There were a few things that really suckered me into enjoying this film, though. Firstly, the chemistry between the leading men; sparks fly between Tieh Nan and Tian Cai from the minute they see each other (oh, they really, really do!). For some reason, they worked very well together, going from adorable bashfulness to familiarity to blissful contentment with incredible feeling. Also, the buildup towards their sex scene with the hesitance and the fumbling hands? One of the best, most believably sexy moments I've ever watched on screen (another that came close was between Diego Luna and Romola Garai in Dirty Dancing: Havana Nights; the transition from languid touches to frantic desperate need was so excellently done I can feel tingles down my spine just thinking about it).
Another thing I liked about the movie is that they had exaggerated comic relief, a typical characteristic of most Chinese films, but that it somehow, for most of it, wasn't too outrageous. I actually enjoyed it. Wen Yu, CC & Alan are, aside from Tian Cai's protectors and sex gurus, the comic relief of the show, and they pull off their parts with justified aplomb.
On top of that, I thoroughly relished the way the movie incorporated the difficulties of being in a relationship and dealing with the aftermath of a breakup. The barrier of language in Wen Yu and his Caucasian boyfriend's relationship was used very well, and the contrast in his and Tian Cai's behavior after their breakups (one wallowing while the other channeled all his pain into anger) was a delight to watch.
Finally, Bai Tieh Nan, which is where I indulge myself in a little bit of (what some might consider) biased rambling. You see, although he's not the typical swoon-worthy boy, his acting is so wonderfully crafted that there are quite a few scenes I rewound and replayed over and over again just to stare in amazement at his incredibly spot-on expressions. Naturally, this doesn't hold up through the entire film. His visits to his psychiatrist are too exaggerated, his attempts at callousness in his flashbacks are pathetic, and they should never use the "slow-mo, wind blowing his hair as he walks into a room with absolutely no wind around" angle on him. He's not traditionally handsome enough to pull it off. But boy, does he have aura. I could go on and on, because he is that good, and he has several scenes in the movie that are ovary-bursting worthy. Near the close of the film, he prays for a sign, any sign, to show him where Tian Cai has gone, and says that if after he counts from one to ten his sign doesn't appear, he'll give up. It is possibly the most emotional countdown I've ever heard.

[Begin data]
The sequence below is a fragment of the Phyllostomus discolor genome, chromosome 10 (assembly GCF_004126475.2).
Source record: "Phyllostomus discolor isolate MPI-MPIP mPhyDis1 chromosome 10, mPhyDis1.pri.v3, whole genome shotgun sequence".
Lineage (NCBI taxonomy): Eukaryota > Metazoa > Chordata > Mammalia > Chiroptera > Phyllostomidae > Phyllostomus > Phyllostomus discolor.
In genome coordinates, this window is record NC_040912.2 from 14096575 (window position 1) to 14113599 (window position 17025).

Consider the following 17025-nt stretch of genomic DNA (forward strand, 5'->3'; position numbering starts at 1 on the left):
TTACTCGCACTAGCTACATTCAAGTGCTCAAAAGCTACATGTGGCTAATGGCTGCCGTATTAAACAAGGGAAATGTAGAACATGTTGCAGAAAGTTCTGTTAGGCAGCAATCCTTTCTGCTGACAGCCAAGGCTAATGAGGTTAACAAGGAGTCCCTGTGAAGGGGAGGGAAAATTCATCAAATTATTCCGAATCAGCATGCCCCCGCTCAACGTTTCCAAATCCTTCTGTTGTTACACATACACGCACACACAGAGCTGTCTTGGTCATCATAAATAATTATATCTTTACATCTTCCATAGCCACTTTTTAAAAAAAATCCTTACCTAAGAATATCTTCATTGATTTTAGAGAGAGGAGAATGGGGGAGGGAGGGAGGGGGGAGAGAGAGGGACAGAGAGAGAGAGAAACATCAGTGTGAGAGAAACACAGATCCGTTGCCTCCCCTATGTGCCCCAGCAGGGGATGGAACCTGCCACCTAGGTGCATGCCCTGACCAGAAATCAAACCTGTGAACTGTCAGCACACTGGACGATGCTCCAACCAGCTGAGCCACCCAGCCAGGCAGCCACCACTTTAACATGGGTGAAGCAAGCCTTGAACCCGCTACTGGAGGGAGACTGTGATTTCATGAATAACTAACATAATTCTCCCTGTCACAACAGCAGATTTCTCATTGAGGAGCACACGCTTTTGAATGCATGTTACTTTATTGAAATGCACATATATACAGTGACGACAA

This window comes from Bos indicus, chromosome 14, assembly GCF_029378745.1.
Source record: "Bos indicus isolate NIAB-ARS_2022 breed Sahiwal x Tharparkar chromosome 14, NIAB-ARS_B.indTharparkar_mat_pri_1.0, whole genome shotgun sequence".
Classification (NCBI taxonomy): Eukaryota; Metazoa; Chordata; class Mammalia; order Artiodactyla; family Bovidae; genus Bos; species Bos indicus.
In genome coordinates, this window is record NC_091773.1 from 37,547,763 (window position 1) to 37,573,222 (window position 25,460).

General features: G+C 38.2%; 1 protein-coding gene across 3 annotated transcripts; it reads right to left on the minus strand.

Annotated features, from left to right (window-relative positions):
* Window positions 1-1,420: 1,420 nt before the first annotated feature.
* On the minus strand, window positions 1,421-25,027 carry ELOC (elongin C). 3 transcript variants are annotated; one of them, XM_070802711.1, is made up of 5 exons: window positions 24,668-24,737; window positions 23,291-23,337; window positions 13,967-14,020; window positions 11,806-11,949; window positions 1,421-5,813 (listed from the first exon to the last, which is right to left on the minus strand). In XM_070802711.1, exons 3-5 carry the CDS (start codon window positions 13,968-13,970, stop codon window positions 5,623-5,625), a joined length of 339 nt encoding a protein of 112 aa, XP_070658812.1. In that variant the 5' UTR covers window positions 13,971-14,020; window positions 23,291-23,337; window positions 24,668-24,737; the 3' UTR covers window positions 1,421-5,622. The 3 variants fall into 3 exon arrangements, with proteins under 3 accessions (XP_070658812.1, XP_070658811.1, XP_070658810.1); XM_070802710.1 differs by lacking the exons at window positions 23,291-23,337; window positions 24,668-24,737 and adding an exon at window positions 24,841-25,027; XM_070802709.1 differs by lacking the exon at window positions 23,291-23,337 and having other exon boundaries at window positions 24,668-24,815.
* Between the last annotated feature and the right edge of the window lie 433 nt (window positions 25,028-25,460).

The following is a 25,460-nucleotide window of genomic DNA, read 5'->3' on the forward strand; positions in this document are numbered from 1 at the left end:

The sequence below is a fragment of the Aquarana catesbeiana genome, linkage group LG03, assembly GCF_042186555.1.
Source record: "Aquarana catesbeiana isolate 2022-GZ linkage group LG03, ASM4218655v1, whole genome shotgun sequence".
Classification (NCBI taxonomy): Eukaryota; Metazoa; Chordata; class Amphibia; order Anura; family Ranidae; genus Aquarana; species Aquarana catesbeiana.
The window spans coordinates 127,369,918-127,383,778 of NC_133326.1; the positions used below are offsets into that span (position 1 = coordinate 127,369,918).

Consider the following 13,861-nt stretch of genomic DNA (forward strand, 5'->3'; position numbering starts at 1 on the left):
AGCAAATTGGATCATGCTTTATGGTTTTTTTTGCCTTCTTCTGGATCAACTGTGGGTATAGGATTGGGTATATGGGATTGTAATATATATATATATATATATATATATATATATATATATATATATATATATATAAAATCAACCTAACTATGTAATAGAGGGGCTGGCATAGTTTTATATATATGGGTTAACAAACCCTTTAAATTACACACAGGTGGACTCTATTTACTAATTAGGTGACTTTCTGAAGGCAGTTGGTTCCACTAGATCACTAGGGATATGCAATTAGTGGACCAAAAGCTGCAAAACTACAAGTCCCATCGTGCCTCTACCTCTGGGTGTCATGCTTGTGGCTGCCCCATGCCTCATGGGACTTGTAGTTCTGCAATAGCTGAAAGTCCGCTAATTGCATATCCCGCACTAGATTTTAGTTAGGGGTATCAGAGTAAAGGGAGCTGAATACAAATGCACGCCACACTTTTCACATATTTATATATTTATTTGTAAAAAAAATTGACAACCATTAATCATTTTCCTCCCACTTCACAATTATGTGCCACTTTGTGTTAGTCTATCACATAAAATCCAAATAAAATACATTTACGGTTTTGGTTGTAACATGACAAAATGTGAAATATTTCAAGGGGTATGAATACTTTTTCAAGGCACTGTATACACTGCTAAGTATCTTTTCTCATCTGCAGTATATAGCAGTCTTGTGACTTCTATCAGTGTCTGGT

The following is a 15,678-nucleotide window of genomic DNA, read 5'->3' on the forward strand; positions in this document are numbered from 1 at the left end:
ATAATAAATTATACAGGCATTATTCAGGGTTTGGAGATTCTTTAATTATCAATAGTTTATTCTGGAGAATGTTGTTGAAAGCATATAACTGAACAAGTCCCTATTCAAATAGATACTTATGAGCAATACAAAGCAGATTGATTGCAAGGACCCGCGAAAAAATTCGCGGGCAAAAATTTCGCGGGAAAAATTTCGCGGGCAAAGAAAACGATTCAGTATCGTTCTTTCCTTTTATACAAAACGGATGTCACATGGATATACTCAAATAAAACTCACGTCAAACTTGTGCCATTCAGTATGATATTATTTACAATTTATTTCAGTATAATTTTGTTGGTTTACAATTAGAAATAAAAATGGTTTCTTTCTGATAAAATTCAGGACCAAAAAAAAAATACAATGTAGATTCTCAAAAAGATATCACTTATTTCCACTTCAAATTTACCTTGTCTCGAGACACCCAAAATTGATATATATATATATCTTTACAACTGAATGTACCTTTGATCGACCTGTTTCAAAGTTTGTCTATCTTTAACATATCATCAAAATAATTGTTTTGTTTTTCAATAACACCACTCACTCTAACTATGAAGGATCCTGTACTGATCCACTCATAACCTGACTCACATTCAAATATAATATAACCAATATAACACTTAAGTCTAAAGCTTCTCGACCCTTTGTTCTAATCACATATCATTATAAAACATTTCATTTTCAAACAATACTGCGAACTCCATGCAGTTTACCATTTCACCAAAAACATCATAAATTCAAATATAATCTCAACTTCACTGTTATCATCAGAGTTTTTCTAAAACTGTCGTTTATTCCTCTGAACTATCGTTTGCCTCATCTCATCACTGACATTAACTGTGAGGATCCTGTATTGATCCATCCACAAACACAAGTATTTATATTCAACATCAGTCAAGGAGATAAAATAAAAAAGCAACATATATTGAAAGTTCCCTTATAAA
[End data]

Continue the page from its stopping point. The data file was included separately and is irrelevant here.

Now, this movie is not without its downside. I could have done without the lengthy, somewhat pointless intro. There was absolutely no use in Tian Cai's dream about jumping into a pool at the start of the movie and then getting kissed by Tieh Nan while his voice-over went on and on about trigonometry. It bore no further significance, either, even at the end where it becomes apparent that Tian Cai has this recurring dream quite often, in which he asks several different questions that Tieh Nan now has the answers to. If that was supposed to show me that Tieh Nan was, quite literally, the man of Tian Cai's dreams, it was a pathetic attempt. The lucky condom that Wen Yu gave Tian Cai was another useless plot point. One of my pet peeves is when these little details are brought to attention only to be neglected at the end of the film.
Formula 17 is a difficult movie to sit through, even with its occasional flashes of brilliance. It's only worth it when you realize the wonder that is Bai Tieh Nan. He almost single-handedly saves the show. Steals it, really, though with the acting that Tian Cai couldn't do, it isn't hard to see why.